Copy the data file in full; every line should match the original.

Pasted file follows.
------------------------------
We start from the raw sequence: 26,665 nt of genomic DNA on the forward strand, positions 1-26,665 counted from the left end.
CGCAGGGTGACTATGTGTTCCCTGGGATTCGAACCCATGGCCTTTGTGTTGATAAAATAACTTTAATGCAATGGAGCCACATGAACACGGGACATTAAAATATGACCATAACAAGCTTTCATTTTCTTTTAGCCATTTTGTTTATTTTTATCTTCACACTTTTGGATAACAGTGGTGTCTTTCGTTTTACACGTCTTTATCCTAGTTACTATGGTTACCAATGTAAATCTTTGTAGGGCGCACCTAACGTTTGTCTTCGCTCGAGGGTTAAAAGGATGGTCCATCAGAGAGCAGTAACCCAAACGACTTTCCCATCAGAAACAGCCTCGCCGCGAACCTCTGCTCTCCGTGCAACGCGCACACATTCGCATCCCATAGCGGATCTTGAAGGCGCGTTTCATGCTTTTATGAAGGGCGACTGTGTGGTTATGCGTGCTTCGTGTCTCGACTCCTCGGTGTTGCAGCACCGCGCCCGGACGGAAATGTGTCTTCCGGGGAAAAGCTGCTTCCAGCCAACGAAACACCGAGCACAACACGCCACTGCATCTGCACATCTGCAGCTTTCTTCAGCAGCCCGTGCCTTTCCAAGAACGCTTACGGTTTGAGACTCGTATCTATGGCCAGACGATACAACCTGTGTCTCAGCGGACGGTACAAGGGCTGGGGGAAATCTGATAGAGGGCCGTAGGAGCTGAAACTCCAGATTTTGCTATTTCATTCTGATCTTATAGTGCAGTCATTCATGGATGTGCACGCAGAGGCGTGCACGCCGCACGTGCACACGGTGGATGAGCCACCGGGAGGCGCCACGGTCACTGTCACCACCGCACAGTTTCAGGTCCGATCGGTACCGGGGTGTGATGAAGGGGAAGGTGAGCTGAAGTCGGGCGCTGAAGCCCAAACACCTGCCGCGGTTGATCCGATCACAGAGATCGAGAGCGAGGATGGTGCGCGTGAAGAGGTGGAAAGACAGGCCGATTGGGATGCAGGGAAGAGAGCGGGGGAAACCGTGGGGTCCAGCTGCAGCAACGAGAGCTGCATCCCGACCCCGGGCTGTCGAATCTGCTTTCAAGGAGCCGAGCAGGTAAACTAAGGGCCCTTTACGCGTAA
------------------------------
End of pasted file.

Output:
We start from the raw sequence: 26,665 nt of genomic DNA on the forward strand, positions 1-26,665 counted from the left end.
CGCAGGGTGACTATGTGTTCCCTGGGATTCGAACCCATGGCCTTTGTGTTGATAAAATAACTTTAATGCAATGGAGCCACATGAACACGGGACATTAAAATATGACCATAACAAGCTTTCATTTTCTTTTAGCCATTTTGTTTATTTTTATCTTCACACTTTTGGATAACAGTGGTGTCTTTCGTTTTACACGTCTTTATCCTAGTTACTATGGTTACCAATGTAAATCTTTGTAGGGCGCACCTAACGTTTGTCTTCGCTCGAGGGTTAAAAGGATGGTCCATCAGAGAGCAGTAACCCAAACGACTTTCCCATCAGAAACAGCCTCGCCGCGAACCTCTGCTCTCCGTGCAACGCGCACACATTCGCATCCCATAGCGGATCTTGAAGGCGCGTTTCATGCTTTTATGAAGGGCGACTGTGTGGTTATGCGTGCTTCGTGTCTCGACTCCTCGGTGTTGCAGCACCGCGCCCGGACGGAAATGTGTCTTCCGGGGAAAAGCTGCTTCCAGCCAACGAAACACCGAGCACAACACGCCACTGCATCTGCACATCTGCAGCTTTCTTCAGCAGCCCGTGCCTTTCCAAGAACGCTTACGGTTTGAGACTCGTATCTATGGCCAGACGATACAACCTGTGTCTCAGCGGACGGTACAAGGGCTGGGGGAAATCTGATAGAGGGCCGTAGGAGCTGAAACTCCAGATTTTGCTATTTCATTCTGATCTTATAGTGCAGTCATTCATGGATGTGCACGCAGAGGCGTGCACGCCGCACGTGCACACGGTGGATGAGCCACCGGGAGGCGCCACGGTCACTGTCACCACCGCACAGTTTCAGGTCCGATCGGTACCGGGGTGTGATGAAGGGGAAGGTGAGCTGAAGTCGGGCGCTGAAGCCCAAACACCTGCCGCGGTTGATCCGATCACAGAGATCGAGAGCGAGGATGGTGCGCGTGAAGAGGTGGAAAGACAGGCCGATTGGGATGCAGGGAAGAGAGCGGGGGAAACCGTGGGGTCCAGCTGCAGCAACGAGAGCTGCATCCCGACCCCGGGCTGTCGAATCTGCTTTCAAGGAGCCGAGCAGGTAAACTAAGGGCCCTTTACGCGTAA